The Rev. Eric Geiger

Patrons of Starbucks across the country may have noticed something odd between the hours of 5:30 p.m. and 9 p.m. Feb. 13, 2008, he said. There was notice on the doors of its 7,100 U.S. locations  letting customers know the store was closed for training so its employees could refocus their attention on preparing and serving great coffee. In recent years the chain had begun using automated espresso machines and pre-ground, pre-packaged coffee in its stores, as well as adding new products, such as breakfast sandwiches, pastries and music. Howard Schultz, Starbucks’ chief executive officer, wanted the chain to return to the basics of making great coffee.

Geiger said Schultz had traveled in Europe and noticed the excitement and pride employees had in making coffee. He wanted American employees to experience that same feeling. Schultz also discovered that when patrons walked into stores the smell of breakfast sandwiches overpowered the aroma of Starbucks coffee. Schultz decided to reduce the number of breakfast sandwiches and automated processes so that the core of what the chain offered could be easily identified.

Just as Schultz called a time-out to take stock of what the chain had to offer and how it does it, Geiger said churches are in great need of that same self-examination.

And if a business can be introspective about a popular beverage, the church can examine itself so it can better make disciples for the kingdom, he said.

Geiger said churches must first define the process that will guide them. They must then decide what kind of disciple they wish to make. Each weekly program must directly relate to that end result, he said, but churches must also avoid the pitfall of connect existing programs to the new goals.

“First, people should spend time with God,” he said after the workshop. “Don’t go public right away. This is a journey; you will be less effective if you cast a half-hearted vision. Then people should start with clarity. Once that has been established, lead with courage, wisdom and compassion.”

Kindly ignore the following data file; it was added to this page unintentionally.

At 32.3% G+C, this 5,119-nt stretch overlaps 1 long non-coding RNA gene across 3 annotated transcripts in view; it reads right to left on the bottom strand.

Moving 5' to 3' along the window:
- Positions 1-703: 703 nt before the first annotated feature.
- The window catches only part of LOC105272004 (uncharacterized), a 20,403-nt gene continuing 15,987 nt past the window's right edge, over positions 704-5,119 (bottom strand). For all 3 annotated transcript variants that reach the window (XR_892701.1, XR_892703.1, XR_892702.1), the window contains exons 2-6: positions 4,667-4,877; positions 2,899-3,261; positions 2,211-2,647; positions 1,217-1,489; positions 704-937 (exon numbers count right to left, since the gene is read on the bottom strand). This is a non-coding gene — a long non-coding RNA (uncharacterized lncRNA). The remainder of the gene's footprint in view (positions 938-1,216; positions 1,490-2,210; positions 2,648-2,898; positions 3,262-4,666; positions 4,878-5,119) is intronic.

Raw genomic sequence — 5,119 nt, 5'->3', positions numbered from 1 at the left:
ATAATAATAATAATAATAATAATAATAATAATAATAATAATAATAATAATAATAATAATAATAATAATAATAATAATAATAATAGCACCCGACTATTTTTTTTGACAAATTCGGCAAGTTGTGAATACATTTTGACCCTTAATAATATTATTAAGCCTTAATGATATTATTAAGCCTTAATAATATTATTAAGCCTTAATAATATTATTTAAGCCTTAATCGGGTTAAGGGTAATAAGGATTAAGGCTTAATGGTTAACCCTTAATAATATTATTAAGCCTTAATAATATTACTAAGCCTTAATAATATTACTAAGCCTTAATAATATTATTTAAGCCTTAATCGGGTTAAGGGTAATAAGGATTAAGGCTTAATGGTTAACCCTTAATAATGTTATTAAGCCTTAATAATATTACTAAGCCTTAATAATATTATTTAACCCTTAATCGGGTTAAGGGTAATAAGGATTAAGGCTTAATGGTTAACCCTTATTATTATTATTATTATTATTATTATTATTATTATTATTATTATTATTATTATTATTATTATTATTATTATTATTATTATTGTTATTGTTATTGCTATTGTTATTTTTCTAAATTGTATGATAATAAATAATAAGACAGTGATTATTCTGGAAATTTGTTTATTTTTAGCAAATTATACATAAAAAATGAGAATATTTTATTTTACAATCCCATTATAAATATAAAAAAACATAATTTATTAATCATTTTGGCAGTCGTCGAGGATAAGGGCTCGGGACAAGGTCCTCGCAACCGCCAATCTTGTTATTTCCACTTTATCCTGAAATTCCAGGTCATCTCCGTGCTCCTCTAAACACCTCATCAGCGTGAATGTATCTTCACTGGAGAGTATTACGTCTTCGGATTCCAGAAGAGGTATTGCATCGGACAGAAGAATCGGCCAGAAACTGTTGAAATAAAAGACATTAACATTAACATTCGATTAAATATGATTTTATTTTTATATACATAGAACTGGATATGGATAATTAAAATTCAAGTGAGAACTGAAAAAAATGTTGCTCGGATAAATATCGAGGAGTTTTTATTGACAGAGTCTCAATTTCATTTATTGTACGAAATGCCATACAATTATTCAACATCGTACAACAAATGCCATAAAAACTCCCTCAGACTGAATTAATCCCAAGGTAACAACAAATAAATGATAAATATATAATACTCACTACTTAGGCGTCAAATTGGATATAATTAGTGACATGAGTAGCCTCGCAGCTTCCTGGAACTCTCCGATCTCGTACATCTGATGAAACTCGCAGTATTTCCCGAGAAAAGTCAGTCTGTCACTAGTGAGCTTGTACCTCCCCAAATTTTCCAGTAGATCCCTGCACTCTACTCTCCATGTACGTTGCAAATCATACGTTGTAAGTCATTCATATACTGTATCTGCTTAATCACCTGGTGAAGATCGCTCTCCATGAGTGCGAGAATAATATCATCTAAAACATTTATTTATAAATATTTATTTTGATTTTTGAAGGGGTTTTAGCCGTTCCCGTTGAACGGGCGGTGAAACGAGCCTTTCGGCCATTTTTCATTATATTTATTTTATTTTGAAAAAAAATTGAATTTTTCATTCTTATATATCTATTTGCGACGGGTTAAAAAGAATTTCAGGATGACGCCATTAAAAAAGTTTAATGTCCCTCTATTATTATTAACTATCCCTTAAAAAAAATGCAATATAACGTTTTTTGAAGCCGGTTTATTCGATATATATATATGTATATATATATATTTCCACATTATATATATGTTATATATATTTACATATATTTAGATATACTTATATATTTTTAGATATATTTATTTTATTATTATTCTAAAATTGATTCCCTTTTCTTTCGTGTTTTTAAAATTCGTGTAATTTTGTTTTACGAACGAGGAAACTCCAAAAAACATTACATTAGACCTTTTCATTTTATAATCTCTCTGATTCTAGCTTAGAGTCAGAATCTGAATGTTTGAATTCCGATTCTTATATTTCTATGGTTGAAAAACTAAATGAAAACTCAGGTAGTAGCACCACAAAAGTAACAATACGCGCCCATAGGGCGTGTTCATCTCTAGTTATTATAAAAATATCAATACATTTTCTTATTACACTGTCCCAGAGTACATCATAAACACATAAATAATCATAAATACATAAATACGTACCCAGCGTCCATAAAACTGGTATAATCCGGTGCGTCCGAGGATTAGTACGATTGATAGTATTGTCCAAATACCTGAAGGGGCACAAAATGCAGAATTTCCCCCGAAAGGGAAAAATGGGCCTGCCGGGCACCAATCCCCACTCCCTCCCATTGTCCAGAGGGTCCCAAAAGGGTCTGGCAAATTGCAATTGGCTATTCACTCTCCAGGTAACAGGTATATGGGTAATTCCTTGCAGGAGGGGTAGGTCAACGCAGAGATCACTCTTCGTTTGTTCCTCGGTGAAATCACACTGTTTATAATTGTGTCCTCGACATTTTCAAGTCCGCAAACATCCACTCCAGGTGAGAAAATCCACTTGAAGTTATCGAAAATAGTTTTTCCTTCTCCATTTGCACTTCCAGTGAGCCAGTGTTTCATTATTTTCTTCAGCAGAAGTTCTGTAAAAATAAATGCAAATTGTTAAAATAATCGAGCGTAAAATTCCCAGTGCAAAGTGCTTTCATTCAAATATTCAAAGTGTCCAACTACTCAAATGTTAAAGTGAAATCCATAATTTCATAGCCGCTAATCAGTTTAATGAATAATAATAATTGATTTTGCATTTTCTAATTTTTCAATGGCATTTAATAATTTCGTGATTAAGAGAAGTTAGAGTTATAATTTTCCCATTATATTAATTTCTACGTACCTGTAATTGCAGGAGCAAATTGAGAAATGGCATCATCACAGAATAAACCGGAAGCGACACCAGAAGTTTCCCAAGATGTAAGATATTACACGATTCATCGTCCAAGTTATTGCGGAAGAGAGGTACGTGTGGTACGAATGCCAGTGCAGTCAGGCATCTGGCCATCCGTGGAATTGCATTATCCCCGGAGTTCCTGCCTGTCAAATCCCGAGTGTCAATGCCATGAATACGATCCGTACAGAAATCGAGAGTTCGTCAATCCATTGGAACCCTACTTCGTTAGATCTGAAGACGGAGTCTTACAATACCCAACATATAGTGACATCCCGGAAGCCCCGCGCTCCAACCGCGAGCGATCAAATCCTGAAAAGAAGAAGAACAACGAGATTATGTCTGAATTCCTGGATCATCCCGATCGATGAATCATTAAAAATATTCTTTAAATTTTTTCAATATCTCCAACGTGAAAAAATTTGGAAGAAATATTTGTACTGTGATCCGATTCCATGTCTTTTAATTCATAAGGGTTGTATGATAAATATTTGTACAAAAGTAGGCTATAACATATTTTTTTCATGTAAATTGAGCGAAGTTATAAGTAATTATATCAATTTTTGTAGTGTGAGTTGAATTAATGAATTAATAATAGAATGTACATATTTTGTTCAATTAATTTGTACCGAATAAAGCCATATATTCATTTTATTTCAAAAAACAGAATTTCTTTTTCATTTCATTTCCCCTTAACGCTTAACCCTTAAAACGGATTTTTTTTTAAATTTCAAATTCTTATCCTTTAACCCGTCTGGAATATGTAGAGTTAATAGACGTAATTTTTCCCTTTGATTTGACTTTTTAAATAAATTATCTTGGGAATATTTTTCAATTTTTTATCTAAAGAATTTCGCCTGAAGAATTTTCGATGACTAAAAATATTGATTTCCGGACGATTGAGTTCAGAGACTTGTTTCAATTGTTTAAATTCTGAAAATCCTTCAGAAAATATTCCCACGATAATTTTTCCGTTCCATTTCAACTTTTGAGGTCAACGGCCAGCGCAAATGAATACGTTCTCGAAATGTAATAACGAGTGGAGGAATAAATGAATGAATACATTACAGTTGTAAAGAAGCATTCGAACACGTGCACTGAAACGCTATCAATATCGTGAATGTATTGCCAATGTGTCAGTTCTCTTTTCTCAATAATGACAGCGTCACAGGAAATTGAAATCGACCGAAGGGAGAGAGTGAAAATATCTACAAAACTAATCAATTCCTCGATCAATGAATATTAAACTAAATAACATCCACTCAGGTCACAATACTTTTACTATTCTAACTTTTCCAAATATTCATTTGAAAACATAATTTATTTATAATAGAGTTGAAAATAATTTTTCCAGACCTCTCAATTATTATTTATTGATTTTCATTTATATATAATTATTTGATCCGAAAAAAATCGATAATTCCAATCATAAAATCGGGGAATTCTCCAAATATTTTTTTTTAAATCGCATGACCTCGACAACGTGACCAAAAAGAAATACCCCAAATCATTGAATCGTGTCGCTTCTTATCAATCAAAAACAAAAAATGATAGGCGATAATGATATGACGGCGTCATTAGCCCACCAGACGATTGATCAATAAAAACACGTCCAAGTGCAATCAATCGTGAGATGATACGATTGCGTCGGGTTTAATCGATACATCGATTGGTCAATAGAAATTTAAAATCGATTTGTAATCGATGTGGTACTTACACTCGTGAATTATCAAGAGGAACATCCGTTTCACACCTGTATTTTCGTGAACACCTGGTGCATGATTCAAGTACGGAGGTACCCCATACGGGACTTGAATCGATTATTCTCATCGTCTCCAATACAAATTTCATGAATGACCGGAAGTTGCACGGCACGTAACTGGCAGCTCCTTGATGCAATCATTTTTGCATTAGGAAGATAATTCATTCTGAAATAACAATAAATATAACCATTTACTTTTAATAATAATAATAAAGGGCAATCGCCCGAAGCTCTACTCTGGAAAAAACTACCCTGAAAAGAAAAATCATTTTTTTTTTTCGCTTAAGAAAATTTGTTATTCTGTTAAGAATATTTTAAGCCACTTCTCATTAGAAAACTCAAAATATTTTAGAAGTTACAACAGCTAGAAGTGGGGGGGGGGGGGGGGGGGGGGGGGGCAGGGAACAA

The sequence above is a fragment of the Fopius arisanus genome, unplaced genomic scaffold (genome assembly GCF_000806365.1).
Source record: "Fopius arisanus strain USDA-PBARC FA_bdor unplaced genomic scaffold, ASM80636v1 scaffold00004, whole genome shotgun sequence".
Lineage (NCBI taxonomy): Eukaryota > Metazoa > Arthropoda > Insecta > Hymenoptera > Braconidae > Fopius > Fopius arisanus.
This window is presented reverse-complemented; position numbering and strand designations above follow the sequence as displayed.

Over lunch participants discuss concepts heard during the morning portion of the workshop. Photo by J.A. Buchholz. Photo #09-1244.

Sergio Casaine, a member at First United Methodist Hispanic in Lake Worth, said he agreed with Geiger. Jesus Christ was simple in his teachings, he said, and the church should be as well.

“He (Eric) is asking some thought-provoking questions,” said First Boca member Cynthia Metzger. “I think he is right on target for our world. The message of simplicity is just what we need.”

The Rev. Beth Fogle-Miller, director of the Florida Conference Connectional Ministries office, said the workshop reminded people “of what’s essential.”

“We need to be clear,” she said. “We need to have a process and be aligned to that process.”

Fogle-Miller acknowledges that churches run the risk of trying to do too much as they grow and that it’s easy to be lured into providing activities when there is so much to offer. She said churches must scrutinize each activity and offer members only the very best.

“We need to be more simple,” Fogle-Miller said. “Every church needs to be focused on making disciples for the transformation of the world.”

News media contact: Tita Parham, 800-282-8011,, Orlando

*Parham is managing editor of e-Review Florida United Methodist News Service.
**Buchholz is a freelance writer based in Seffner, Fla.